Dozens of North Carolina Brewers Put Together Special Recipe to Fund Autism Tennis Program

The pandemic has now been postponing or modifying events for a year. This can be tough for fundraising efforts. Things are no different for a group of brewers whose annual festival benefits a local autism tennis program. However, they’re still finding a way to raise money, despite event cancellations.

Each year, the Queen City Brewers Festival brings together dozens of breweries and cider makers local to the Charlotte, North Carolina area. A few years in, they began partnering with ACEing Autism, an organization that brings tennis to kids with autism. The proceeds from the event benefit the organization.

This year, due to not being able to hold the festival, organizers have chosen to raise money with a new double IPA recipe called ‘Court Shoes Only,’ which was developed by two area brewers.


The festival’s website explains, “We’re asking participating breweries to release their variant of Court Shoes Only the week of February 1st, ahead of Super Bowl weekend. Proceeds donated from sales of Court Shoes Only will benefit ACEing Autism Charlotte programs.”

They say one of the goals is to sustain those programs in the community.

Nils Weldy, the festival’s founder, also serves as regional director for ACEing Autism, which has 80 locations throughout the country. He’s happy they’re able to do something to help fundraise, even if it’s out of the ordinary.

He says, “What they’re able to contribute through sales of the beer will certainly make an impact for what our plans are for 2021. I’m just grateful for what they can contribute, given all the circumstances with restrictions and everything they’ve been through this year.”

The breweries have embraced the tennis theme of the new IPA. Weldy says he’s visited them, just to see them volleying in their facilities, pretending to dry-hop with tennis balls, and posing with oversized tennis shoes. He’s excited to see what they each produce.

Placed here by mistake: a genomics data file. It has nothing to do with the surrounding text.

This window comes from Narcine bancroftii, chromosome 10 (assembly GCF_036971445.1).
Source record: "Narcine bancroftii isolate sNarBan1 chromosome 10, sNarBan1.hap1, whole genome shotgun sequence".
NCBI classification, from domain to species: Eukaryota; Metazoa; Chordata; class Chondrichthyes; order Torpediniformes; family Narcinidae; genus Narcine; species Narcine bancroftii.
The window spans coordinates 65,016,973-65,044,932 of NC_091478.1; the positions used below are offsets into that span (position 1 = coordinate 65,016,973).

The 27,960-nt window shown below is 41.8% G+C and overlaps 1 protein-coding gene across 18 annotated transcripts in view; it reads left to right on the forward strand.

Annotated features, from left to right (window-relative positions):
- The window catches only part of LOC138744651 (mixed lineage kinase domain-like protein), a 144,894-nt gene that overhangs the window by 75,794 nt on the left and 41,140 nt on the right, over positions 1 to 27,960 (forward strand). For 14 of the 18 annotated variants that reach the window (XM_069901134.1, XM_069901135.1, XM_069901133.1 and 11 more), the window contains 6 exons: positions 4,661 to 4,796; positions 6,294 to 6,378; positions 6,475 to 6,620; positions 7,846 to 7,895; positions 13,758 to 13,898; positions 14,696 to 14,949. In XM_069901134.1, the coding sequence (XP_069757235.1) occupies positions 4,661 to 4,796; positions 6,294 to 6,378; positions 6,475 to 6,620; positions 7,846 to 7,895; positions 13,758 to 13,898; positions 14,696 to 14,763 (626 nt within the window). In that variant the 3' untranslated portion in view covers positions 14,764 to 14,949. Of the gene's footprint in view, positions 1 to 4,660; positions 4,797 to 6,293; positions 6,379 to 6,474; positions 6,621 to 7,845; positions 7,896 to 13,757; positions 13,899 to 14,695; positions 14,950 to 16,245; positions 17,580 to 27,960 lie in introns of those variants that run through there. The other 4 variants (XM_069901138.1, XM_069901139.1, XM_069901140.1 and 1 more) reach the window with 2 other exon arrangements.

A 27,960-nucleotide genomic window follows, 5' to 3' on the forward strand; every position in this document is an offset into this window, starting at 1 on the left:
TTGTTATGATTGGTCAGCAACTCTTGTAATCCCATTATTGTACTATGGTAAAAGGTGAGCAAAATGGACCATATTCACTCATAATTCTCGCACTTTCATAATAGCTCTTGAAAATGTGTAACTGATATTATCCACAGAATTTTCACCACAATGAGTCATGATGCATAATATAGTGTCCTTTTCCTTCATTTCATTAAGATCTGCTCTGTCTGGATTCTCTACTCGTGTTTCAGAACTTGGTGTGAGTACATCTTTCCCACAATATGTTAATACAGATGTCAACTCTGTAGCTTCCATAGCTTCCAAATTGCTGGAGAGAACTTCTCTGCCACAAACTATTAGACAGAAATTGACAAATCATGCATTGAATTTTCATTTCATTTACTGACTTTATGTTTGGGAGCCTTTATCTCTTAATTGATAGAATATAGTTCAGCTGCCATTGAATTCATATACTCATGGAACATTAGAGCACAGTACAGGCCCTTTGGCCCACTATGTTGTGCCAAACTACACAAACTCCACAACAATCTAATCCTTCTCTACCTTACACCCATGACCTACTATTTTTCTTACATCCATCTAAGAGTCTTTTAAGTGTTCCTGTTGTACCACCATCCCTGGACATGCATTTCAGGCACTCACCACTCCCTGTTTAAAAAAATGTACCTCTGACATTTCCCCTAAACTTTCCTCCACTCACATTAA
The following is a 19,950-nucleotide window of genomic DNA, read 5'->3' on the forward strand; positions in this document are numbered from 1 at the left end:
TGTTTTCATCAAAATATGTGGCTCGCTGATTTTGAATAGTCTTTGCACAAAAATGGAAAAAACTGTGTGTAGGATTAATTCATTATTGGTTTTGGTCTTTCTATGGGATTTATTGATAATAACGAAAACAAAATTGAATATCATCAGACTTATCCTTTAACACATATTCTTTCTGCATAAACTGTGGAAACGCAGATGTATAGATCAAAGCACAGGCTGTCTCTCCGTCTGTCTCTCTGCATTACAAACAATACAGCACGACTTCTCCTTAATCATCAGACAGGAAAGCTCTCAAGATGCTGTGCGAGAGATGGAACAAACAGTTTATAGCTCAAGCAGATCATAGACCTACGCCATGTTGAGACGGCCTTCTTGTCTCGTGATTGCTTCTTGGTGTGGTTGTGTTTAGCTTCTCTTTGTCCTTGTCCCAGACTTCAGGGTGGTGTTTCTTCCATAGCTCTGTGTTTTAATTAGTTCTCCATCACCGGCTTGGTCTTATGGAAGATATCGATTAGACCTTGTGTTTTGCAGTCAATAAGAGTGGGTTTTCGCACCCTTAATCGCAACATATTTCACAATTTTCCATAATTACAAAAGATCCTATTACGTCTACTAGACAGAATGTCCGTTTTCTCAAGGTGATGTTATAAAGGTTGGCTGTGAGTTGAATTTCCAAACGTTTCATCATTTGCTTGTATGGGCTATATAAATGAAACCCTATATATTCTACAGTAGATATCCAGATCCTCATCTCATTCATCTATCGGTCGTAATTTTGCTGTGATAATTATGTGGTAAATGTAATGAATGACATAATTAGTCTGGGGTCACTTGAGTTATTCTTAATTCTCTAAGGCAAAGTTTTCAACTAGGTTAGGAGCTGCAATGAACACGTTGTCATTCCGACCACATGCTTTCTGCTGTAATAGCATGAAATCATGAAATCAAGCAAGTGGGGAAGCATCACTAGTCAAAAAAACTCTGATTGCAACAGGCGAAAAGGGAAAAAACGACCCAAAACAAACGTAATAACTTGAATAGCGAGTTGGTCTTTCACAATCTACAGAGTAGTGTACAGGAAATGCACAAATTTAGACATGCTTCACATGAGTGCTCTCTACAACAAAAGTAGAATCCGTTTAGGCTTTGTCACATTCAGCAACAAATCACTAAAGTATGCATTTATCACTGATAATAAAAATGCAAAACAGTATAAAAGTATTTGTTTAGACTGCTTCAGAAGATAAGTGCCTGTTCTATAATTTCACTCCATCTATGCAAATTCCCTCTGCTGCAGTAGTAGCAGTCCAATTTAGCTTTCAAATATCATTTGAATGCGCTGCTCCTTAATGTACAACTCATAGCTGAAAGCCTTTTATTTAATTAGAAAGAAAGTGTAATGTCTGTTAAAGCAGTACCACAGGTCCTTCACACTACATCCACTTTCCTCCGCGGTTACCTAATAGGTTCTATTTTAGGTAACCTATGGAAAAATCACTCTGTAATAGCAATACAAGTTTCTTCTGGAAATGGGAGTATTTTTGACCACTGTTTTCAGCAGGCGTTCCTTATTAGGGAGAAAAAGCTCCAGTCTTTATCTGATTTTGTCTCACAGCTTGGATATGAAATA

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Fortunately, tennis makes it easy for people to follow COVID-19 health guidelines, since participants are so far apart in singles matches. That has allowed ACEing Autism to continue to do their important work over the past few months.

Weldy explains, “Tennis is inherently a socially-distanced sport. Through it all, we pulled it off successfully. The kids had a great experience. Programs are still being carried out, and it’s incredible what this brewing community can do for important programs like ACEing Autism.”

A quick scroll through the festival’s Facebook will show you all the fun the breweries are having with the new recipe. They talk about their different takes on it and how happy they are to be helping a good cause.

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Dustin Gatliff, owner and head brewer at Southern Range Brewing Company in Monroe, says, “We are proud to be a part of the Charlotte brewery community, especially when we come together to support an awesome cause. It shows the strength, camaraderie, creativity and passion of such an amazing beer town.”

ACEing Autism says it uses its funding to help kids with autism grow, develop, and benefit from social connections and fitness through affordable tennis programming. These brewers are helping further that cause.

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